- When he finds out that he’s been betrayed, Nettlebrand threatens to kill Twigleg. “I’ll trample him to death! I’ll crack him like a nut! I’ll eat him alive the way I ate his brothers!”
- Ben is caught by a giant bird who takes Ben to his nest as food for its chick. “Beating his wings vigorously, Firedrake landed on the edge of the nest, as close as possible to where Ben was sheltering. The huge chick retreated in fright. It uttered a hoarse crock and opened its beak menacingly . . . when [the chick] tried lunging at Ben again, the dragon bared his teeth and roared so threateningly that it flinched back in terror.” Ben is rescued before any harm comes to him.
- No one is hurt in the final stand against Nettlebrand. The friends cover him in brownie spit and breathe dragon fire on him, which makes him turn into his original form, a toad. “The dragons swooped toward him. . . their blue fire licked at him, burning his limbs. Nettlebrand stared down at himself. His armor was melting into a sticky, golden sludge. . . White vapor, damp and cold as ice, surged from his jaws. Hissing, the chill escaped his body until he collapsed like a punctured balloon.” A toad hops out of the puddle of gold, unharmed.
Drugs and Alcohol
- During a run-in with sand elves, the mischievous creatures toss around sleeping powder, which affects Ben. The next day, Firedrake asks Ben if he has “slept off his elfin hangover.”
- Sorrel is bad-tempered. She often uses the names of mushrooms in place of expletives such as “festering fungus” and “putrid puffballs.”
- Some of the characters constantly insult one another. For example, Rosa calls Sorrel a “brainless mushroom-muncher” and says, “What thanks do I get? I have to listen to her silly fur-brained fancies!” Another insult is used later, when someone says, “You leaf-burrowing, mushroom-munching, shaggy-haired brownie.”
- Sorrel calls many of the characters names such as dimwit, idiot, and stupid.
- Sorrel also says that humans stick their “nasty furless noses” in places they don’t belong.
- Sorrel tells Gilbert the rat that he has a “fat little ratty bum.” She also calls him “stuck up.”
- Nettlebrand frequently insults his armor cleaner, Twigleg. He calls Twigleg a “bone-brained homunculus.” He also calls him “beetle-brain.”
- Twigleg does not think very highly of Sorrel. He thinks, “The stuck-up, suspicious brownie! Laughing at him for eating flies, then stuffing her own face with those stinking mushrooms!”
- Twigleg calls sand elves “stupid little things.”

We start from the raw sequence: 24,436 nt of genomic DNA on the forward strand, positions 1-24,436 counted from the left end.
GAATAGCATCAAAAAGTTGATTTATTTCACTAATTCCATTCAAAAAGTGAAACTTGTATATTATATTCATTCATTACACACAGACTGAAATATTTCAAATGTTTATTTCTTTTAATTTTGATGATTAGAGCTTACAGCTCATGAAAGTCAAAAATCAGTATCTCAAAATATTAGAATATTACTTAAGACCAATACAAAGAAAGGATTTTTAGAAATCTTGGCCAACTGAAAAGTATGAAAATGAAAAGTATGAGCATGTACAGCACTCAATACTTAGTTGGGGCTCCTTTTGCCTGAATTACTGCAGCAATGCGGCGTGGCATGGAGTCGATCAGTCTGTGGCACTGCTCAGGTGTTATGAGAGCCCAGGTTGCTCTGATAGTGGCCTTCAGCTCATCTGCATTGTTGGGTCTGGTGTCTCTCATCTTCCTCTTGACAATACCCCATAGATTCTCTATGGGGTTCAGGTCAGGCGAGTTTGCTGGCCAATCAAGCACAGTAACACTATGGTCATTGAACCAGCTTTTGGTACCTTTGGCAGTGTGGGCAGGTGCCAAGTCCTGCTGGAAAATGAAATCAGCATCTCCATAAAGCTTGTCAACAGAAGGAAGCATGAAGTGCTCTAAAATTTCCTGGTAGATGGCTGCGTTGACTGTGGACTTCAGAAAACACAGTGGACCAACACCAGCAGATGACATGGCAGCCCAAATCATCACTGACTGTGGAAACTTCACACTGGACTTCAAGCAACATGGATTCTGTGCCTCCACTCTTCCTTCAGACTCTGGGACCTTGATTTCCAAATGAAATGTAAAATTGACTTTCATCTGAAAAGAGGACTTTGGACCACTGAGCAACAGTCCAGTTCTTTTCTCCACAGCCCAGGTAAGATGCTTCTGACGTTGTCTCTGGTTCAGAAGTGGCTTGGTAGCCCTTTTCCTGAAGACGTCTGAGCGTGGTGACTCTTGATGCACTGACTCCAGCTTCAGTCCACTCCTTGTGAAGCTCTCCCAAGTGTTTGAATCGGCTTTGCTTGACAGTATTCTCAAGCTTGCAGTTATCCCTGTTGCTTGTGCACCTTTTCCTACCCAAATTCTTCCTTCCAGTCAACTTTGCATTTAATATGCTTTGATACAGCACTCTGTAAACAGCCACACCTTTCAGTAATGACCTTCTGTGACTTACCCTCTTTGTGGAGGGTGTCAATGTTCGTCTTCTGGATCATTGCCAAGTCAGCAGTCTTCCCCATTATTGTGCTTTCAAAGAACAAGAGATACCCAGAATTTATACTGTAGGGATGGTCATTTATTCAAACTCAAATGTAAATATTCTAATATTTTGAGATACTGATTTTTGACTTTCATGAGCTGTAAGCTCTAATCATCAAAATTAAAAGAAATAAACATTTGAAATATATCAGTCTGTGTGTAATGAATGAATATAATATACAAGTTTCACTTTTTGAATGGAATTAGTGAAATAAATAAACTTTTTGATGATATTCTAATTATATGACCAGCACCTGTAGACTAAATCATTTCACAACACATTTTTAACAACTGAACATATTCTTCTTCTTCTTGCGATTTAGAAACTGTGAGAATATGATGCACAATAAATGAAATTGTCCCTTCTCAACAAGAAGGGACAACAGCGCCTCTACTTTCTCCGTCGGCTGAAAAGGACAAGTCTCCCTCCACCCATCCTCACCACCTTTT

- Twigleg calls Sorrel a “pig-headed, pointed-eared brownie,” and adds, “Do you only ever open your eyes to tell one mushroom from another?”
- Nettlebrand curses Twigleg when he finds out that he’s been betrayed. “That stinking flea! That spidery monstrosity! That sharp-nosed birdbrain!”
- Twigleg calls Burr-Burr-Chan, another brownie, a “great furry fool.”
- Twigleg also calls Sorrel “a stupid, pointy-eared nitwit.”
- The book features talking animals such as Rosa Greytail, a talking rat who lives with the dragons. It also includes many mythical creatures including dragons, brownies, elves, dwarves, fairies, and more. An unknown magical force draws magical creatures together and allows them to speak the same language.
- Dragons in this story are a bit unusual from the typical view of them. They have calm demeanors and live entirely on moonlight. Dragon fire can also cure injuries and bring out the true nature of any creature that has been enchanted by magic.
- Twigleg, one of the main characters, is a homunculus or manikin, a being that is animated by alchemy.
- Brownies are fictional cat-like creatures that walk on two legs and have magical saliva. Some have four or six arms, but Sorrel has two.
- A magical form of communication is used between Nettlebrand and Twigleg in which one of them spits in water and can contact the other.
- Nettlebrand is a dragon created to hunt dragons, made by an alchemist from indestructible metal. The alchemist used the ivory from dragon horns to make gold, which is why he needed a creature to hunt them.
- The group meets a four-armed brownie named Burr-Burr-Chan who accompanies them for some time. “He looked almost like Sorrel, except that his coat was paler and thicker. And he had four arms.” Burr-Burr-Chan explains that he is a special type of brownie called Dubidai who protect the dragons.
- The group of adventurers stop at a monastery that worships the dragons. There, Professor Greenbloom talks briefly about reincarnation. “These people [the monks] believe that we all live many lives on this planet. So any one of these children could really be older than the oldest grown-up monk.”
- The monastery also has a temple to “The Kindly Gods” and one to “The Angry Gods” which are mentioned. The Angry Gods, “are said to keep all evil from the monastery and the village.” The evil includes spirits and natural disasters.
by Maddie Shooter